Anthony Easton says:

Some of this film reviews on IMDB claim that it is far fetched, that straight camps do not exist, and others talk of it as a piece of homosexual propaganda, making fun of the vert services young queers might need. The first should disprove the second, but even then the film is not very effective if it is intended to be propaganda. It trades on the stereotypes it intends to revoke, it says the same things that have been said for 25 years and doesn’t say it any differently. The set design is put on with a trowel, the scenes in a gay bar are the same scenes in the same gay bar since Cruising. The worst thing though, is that it preaches to the converted, its one of those movies where self satisfied liberals can say:”see we aren’t that bad”. It’s like Guess Who’s Coming to Dinner for faggots.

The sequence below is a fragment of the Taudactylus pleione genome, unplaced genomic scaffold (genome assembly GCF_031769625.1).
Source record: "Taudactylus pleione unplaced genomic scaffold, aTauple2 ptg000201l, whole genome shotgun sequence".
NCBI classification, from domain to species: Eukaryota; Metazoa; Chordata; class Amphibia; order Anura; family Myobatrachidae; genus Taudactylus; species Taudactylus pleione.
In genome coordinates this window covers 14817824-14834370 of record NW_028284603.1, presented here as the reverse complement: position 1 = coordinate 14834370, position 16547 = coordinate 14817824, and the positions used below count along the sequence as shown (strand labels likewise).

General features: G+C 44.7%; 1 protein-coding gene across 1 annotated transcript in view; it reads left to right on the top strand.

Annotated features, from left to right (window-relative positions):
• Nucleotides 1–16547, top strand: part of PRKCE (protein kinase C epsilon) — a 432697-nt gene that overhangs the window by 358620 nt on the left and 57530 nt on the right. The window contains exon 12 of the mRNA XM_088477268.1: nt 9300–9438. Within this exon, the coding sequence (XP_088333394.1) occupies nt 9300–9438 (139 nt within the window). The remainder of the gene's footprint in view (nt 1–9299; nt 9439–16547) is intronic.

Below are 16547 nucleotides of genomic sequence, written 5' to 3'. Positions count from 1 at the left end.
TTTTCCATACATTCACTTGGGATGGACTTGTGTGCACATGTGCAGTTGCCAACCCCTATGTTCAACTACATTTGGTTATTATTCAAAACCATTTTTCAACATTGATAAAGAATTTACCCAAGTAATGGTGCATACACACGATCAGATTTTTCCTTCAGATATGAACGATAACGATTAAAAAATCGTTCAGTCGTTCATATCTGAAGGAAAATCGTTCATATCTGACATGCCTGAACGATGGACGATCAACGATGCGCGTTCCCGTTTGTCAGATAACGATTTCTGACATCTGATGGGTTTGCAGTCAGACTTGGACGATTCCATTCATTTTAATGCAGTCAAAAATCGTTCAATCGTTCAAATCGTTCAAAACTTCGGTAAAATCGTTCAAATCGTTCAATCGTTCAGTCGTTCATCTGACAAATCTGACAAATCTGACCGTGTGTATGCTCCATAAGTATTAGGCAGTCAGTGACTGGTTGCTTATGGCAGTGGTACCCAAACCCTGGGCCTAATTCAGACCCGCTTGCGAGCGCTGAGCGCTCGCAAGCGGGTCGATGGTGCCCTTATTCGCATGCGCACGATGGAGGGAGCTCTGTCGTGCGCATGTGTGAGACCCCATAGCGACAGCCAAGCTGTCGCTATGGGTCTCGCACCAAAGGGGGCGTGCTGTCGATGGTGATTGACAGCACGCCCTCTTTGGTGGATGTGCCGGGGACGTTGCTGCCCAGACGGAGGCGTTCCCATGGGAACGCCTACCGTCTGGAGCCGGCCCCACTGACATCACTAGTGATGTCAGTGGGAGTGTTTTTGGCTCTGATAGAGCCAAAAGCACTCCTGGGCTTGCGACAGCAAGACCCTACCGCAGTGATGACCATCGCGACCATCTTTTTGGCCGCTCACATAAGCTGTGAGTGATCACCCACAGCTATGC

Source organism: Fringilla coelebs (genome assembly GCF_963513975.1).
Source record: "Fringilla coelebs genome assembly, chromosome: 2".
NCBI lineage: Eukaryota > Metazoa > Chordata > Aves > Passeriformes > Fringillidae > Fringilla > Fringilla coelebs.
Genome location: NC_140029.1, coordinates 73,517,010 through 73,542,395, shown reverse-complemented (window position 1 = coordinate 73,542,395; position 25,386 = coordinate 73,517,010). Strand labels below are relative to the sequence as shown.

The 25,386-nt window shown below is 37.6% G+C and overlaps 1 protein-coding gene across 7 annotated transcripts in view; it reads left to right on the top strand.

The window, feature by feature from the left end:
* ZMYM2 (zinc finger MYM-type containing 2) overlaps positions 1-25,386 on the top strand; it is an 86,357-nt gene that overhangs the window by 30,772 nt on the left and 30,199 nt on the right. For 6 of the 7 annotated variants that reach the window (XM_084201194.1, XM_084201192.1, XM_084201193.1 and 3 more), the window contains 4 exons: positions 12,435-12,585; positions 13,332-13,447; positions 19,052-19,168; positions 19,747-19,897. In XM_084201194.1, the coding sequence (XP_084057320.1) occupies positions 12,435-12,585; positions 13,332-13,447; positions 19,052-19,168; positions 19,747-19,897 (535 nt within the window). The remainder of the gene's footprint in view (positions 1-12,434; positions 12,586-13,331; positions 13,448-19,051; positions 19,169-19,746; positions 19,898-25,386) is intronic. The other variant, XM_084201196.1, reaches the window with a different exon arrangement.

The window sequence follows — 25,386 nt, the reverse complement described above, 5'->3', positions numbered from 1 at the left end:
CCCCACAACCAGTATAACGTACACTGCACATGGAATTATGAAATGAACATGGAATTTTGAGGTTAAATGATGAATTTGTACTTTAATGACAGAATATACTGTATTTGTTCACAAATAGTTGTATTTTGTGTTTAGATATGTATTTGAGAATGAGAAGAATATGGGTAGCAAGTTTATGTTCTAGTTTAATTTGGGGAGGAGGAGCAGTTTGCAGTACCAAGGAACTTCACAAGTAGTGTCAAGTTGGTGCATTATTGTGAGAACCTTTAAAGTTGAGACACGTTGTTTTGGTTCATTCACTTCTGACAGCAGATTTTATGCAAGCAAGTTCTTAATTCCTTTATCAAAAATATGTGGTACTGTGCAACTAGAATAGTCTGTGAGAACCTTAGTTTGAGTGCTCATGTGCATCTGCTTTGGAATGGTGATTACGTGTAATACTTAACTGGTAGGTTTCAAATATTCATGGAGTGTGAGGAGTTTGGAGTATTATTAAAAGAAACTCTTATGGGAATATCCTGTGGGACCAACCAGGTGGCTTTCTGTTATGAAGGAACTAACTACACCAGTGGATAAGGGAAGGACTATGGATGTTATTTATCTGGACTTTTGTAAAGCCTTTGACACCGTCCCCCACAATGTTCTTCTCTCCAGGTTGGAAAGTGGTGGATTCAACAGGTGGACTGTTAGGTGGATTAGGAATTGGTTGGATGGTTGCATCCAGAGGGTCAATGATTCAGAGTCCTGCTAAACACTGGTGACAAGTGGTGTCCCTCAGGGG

Pete Baran says:

Preaching to the converted? Even worse that that, it manages to to perpetuate the gay stereotypes to a degree that a kid confused of their sexuality might actually take it the wrong way. “Oh, you can’t be gay without conforming to these stereotypes”, which is a pity because at its heart there is a fizzingly fun movie trying to get out. In the end it is a film where we laugh at gay people even though we know we are not supposed to. Best seen as the sweetness in a double bill with Confessions Of A Trick Baby, another Natasha Lyonne film which may play up the dykes in dungarees side but shove Vincent Gallo in an oven, which is never a bad thing.